As discussed yesterday, the working assumption of most analysts and investors is that Jay is going to explain the benefits of targeting average inflation over time.  The implication being that the Fed’s new policy framework, when officially announced later this year, is going to include that as a KPI.  Of course, the big question about this policy is the average over exactly which period.

Consider, it has been 102 months since then-Chairman Bernanke established the target for core PCE at 2.0%.  During that time, core PCE has been between 1.9% and 2.1% just 12 times with 89 of the other 90 readings below 1.9% and a single print above 2.1%, which happens to have been the first print after the announcement.  Meanwhile, this past April’s reading of 0.931% is the lowest reading.  The average of the two extremes is 1.53%.  Is the Fed going to be happy if core PCE jumps to 2.47% and stays there for a while?  The average of all periods since January 2012 is 1.633%, does that mean we can expect the Fed to target 2.367% core PCE readings for the next eight plus years? The point is, without some specificity on what average inflation means, it is very difficult to understand how to incorporate the idea into investment and trading decisions.

But what if Chairman Powell does not bring clarity to the discussion, merely saying that average inflation over time seems like a good future benchmark.  How might different markets react to such a lack of specificity?

Starting with equity markets, certainly those in the US will rally because…well that’s all they do these days.  Good news, bad news, no news, none of that matters.  The rationale will be stocks are a good inflation hedge if inflation goes higher (they’re not) or stocks will benefit from ongoing low interest rates if inflation remains below target.  Parabolic markets are frightening, but there is no indication that Powell’s comments are going to change that situation.  We need a different catalyst here.

Now let’s look at the bond market and what might happen there.  Specificity on how much higher the Fed is going to target inflation is going to be a pretty distinct negative.  If you own 10-year Treasuries that are yielding 0.68% (today -1bp), and the Fed explains that they are going to push inflation above 2.0%, there is going to be a pretty spectacular decline in the price of your bond should they achieve their goal.  Will investors be willing to hold paper through that type of decline?  It would not be a surprise to see a pretty sharp sell-off in Treasuries on that type of news.  Remember, too, that Treasury yields have backed up nearly 20 basis points in the past three weeks, perhaps in anticipation of today’s comments.  If Powell delivers, there is likely far more room to run.  If he doesn’t, and there is no clarity, bond investors will be back to reading the economic tea leaves, which continues to be remarkably difficult at this time.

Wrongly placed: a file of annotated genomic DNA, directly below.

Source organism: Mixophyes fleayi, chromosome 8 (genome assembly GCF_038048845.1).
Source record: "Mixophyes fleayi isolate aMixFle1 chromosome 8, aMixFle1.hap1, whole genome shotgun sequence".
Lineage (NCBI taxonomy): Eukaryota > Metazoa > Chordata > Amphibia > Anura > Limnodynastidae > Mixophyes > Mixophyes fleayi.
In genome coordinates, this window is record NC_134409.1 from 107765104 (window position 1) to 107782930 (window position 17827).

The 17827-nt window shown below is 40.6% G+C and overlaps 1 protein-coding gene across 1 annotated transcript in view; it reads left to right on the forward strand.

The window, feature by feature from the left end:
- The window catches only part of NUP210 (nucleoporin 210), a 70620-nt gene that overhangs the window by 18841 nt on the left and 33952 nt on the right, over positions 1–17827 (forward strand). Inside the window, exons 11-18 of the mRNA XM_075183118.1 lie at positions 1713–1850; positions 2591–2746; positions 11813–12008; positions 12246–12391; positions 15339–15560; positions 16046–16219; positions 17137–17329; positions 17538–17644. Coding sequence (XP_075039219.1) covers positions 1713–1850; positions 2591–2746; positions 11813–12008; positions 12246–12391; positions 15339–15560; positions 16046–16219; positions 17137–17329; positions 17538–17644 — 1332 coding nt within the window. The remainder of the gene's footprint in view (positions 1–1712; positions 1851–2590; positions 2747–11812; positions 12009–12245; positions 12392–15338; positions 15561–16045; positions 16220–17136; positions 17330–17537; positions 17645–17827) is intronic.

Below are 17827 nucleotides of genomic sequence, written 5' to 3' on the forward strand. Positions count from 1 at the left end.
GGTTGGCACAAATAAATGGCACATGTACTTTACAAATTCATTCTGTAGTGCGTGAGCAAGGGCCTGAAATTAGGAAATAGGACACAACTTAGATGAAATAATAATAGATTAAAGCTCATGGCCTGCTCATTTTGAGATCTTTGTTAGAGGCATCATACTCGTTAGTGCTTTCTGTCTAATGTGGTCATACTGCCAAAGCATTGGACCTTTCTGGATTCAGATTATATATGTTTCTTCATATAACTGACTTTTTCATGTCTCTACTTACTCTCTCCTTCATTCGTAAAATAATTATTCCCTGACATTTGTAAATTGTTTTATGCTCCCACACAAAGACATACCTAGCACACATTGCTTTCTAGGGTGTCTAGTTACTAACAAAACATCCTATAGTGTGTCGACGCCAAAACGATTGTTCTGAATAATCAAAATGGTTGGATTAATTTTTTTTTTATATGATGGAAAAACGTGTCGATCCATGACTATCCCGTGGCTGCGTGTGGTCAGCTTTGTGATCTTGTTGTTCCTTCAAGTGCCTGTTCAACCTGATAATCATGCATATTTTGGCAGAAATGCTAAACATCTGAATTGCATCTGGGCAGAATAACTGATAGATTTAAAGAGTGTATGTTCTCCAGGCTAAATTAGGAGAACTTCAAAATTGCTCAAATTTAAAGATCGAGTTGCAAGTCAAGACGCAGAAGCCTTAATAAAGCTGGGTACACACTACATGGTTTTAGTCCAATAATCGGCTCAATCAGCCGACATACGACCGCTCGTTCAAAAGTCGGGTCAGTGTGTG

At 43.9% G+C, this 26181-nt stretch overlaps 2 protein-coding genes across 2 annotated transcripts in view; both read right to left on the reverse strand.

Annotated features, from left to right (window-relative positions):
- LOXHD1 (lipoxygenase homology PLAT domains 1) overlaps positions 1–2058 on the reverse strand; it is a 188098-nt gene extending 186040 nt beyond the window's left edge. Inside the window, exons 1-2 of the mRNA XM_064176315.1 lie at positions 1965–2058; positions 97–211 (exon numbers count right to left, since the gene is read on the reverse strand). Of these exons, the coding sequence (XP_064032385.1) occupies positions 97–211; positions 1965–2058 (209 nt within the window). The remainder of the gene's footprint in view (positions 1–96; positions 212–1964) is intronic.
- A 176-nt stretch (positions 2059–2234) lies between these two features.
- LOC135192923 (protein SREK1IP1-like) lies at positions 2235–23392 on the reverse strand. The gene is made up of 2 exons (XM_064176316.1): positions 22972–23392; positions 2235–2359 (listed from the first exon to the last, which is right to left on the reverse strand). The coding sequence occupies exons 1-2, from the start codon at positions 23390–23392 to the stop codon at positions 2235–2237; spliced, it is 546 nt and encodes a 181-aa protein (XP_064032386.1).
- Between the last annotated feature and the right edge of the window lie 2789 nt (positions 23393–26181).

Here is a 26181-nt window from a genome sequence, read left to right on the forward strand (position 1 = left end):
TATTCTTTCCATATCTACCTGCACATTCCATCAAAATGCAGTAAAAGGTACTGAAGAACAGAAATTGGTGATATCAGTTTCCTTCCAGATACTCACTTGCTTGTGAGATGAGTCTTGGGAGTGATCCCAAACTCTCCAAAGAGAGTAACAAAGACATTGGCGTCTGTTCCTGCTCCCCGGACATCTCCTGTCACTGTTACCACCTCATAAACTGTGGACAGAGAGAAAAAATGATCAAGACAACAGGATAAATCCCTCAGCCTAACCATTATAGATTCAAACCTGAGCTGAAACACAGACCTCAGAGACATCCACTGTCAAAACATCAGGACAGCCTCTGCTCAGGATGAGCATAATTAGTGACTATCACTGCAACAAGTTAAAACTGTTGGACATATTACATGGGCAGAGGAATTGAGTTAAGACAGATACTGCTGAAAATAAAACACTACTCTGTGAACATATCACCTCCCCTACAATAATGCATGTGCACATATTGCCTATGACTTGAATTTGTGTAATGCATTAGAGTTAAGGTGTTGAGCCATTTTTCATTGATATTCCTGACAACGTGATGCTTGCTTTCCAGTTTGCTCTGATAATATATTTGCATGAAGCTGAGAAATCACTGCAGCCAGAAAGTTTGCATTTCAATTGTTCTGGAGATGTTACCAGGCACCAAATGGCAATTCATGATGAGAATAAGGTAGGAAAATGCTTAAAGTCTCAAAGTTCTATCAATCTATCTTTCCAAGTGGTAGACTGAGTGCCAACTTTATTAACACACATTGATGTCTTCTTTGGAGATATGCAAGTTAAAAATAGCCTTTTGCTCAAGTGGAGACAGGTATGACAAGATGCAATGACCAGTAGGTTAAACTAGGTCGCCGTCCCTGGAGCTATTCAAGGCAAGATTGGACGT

How about the gold market?  Well, here I think the case is quite straight forward.  Clarity as to the Fed’s efforts to drive inflation higher will result in anticipation of lower real yields, and that will be an unalloyed benefit (pun intended).  A lack of clarity and gold will likely continue to consolidate its recent gains.

And finally, what about the dollar?  How will it respond to the Chairman’s speech?  Consider that despite the dollar’s recent rebound, short dollar positions remain at near record levels against both the euro and the DXY futures.  The market scuttlebutt is that the hedge fund community, which was instrumental in the dollar’s recent modest strength as they pared short dollar positions, is ready and raring to buy euros on the idea that higher US inflation will lead to a weaker dollar à la economic theory.  Certainly, if Treasuries sell off, the dollar will see some downward pressure, but one of the things that does not get as much press in the FX market is the equity market impact.  Namely, as long as US equity indices continue to set records, international investors are going to continue to buy them, which will underpin the dollar.

But what if the speech is a dud?  If there is no clarity forthcoming, then the dollar story will revert to its recent past. The bear case continues to be that the Fed’s largesse will dwarf all other nations’ policy easing and so the dollar should resume its decline.  The bull case is that the US economy, at least by recent data, appears to continue to be outperforming its major counterparts, and thus inward investment flows will continue.  That current account deficit is only a problem if international investors don’t want to fund it, and with US equity markets amongst the best performing asset classes globally, that funding is easy to find.  I know I’m not a technician, but recent price action certainly appears to have created a top at the highs from last week, and a further pullback toward 1.1650 seems quite viable.

It is difficult to draw many conclusions from today’s market activity, which is why I have largely ignored it.  Equity markets are leaning a bit lower, although the movement is not large, less than 1%, and the dollar is mixed against both the G10 and EMG blocs.

Arguably, the biggest market risk is that Powell doesn’t tip his hand at all, and that we are no wiser at 10:10 than we are now.  If that is the case, I think the dollar’s consolidation will continue, and by the end of the day, I imagine stock prices will have recouped their early losses.

But for today, it is all about Jay.

Good luck and stay safe
Adf